Julieta, who was wearing a canary-yellow dress with green embroidery on it, came up from I don't know where and said, "Cover me. I've got to take off my shoes.... I can't stand it anymore." I told her I couldn't move because a boy who was looking for his jacket and was determined to dance with me had told me to wait for him. And Julieta said, "Then dance, dance...." And it was hot. Kids were setting off firecrackers and rockets in the street. There were watermelon seeds on the ground and near the buildings watermelon rinds and empty beer bottles and they were setting off rockets on the rooftops too and from balconies. I saw faces shining with sweat and young men wiping their faces with handkerchiefs. The musicians happily playing away. Everything like a decoration. And the two-step. I found myself dancing back and forth and, like it was coming from far away though really it was up close, I heard his voice: "Well, so she does know how to dance!" And I smelled the strong sweat and faded cologne. And those gleaming monkey's eyes right next to mine and those ears like little medallions. That rubber waistband digging into my waist and my dead mother couldn't advise me, because I told him my fiancé was a cook at the Colòn and he laughed and said he felt sorry for him because by New Year's I'd be his wife and his queen and we'd be dancing in the Plaça del Diamant.

"My queen," he said.

And he said by the end of the year I'd be his wife and I hadn't even looked at him yet and I looked him over and then he said, "Don't look at me like that or they'll have to pick me up off the ground," and when I told him he had eyes like a monkey he started laughing. The waistband was like a knife in my skin and the musicians "TararI tararI!" And I couldn't see Julieta anywhere. She'd disappeared. And me with those eyes in front of me that wouldn't go away, as if the whole world had become those eyes and there was no way to escape them. And the night moving forward with its chariot of stars and the festival going on and the fruitbasket and the girl with the fruitbasket, all in blue, whirling around.... My mother in Saint Gervasi Cemetery and me in the Plaça del Diamant.... "You sell sweet things? Honey and jam ..." And the musicians, tired, putting things in their cases and taking them out again because someone had tipped them to play a waltz and everyone spinning around like tops. When the waltz ended people started to leave. I said I'd lost Julieta and he said he'd lost Cintet and that when we were alone and everyone shut up in their houses and the streets empty we'd dance a waltz on tiptoe in the Plaça del Diamant ... round and round ... He called me Colometa, his little dove. I looked at him very annoyed and said my name was Natalia and when I said my name was Natalia he kept laughing and said I could have only one name: Colometa. That was when I started running with him behind me: "Don't get scared ... listen, you can't walk through the streets all alone, you'll get robbed...." and he grabbed my arm and stopped me. "Don't you see you'll get robbed, Colometa?" And my mother dead and me caught in my tracks and that waistband pinching, pinching, like I was tied with a wire to a bunch of asparagus.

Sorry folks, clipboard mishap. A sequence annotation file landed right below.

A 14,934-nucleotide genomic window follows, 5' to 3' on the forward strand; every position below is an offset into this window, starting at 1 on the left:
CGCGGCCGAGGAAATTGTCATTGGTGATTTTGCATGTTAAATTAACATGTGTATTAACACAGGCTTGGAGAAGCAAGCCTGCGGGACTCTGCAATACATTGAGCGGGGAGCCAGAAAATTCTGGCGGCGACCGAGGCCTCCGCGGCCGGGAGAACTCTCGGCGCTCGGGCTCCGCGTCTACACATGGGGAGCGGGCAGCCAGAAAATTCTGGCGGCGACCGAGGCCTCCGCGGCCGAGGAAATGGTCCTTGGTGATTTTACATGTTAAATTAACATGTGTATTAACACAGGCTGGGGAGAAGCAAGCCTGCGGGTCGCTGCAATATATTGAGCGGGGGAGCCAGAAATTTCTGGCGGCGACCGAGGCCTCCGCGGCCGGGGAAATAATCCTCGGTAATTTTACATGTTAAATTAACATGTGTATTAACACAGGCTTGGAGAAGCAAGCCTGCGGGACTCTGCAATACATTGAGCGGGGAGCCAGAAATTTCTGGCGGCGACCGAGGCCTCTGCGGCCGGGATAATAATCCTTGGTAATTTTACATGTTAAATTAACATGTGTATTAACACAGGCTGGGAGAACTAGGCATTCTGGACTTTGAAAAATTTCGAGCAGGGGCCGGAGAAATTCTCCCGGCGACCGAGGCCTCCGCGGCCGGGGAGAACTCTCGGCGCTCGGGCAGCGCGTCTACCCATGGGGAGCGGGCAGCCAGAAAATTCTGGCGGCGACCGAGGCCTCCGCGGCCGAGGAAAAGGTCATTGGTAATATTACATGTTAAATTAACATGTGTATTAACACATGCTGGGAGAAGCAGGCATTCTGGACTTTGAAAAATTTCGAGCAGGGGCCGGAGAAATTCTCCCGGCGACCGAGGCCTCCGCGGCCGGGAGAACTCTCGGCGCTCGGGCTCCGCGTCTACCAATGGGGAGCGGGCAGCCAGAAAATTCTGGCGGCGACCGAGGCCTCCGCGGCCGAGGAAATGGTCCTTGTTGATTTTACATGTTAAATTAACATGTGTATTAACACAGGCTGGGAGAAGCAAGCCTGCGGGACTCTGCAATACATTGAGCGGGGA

And I started running again. With him behind me. The stores shut with their blinds down and the windows full of silent things like inkwells and blotters and postcards and dolls and clothing on display and aluminum pots and needlepoint patterns.... And we came out on the Carrer Gran and me running up the street and him behind me and both of us running and years later he'd still talk about it sometimes: "The day I met Colometa in the Plaça del Diamant she suddenly started running and right in front of the streetcar stop, blam! her petticoat fell down."

The loop broke and my petticoat ended up on the ground. I jumped over it, almost tripping, and then I started running again like all the devils in hell were after me. I got home and threw myself on the bed in the dark, my girl's brass bed, like I was throwing a stone onto it. I felt embarrassed. When I got tired of feeling embarrassed, I kicked off my shoes and untied my hair. And Quimet, years later, still talked about it as if it had just happened: "Her waistband broke and she ran like the wind...."


Excerpted from The Time of the Doves by David Rosenthal Merce Rodoreda Copyright © 1985 by Mercè Rodereda. Excerpted by permission.
All rights reserved. No part of this excerpt may be reproduced or reprinted without permission in writing from the publisher.
Excerpts are provided by Dial-A-Book Inc. solely for the personal use of visitors to this web site.

Meet the Author

Mercè Rodoreda is the author of My Christina & Other Stories and Camellia Street-both are available from Graywolf Press.

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Time of the Doves 5 out of 5 based on 0 ratings. 1 reviews.
Guest More than 1 year ago
This is an incredible account of the life of a young girl living in Spain during the revolution. The reader is exposed to a panoramic view of her life, through marraige and motherhood, to war and poverty. It is an amazing novel and I definitely recommend it.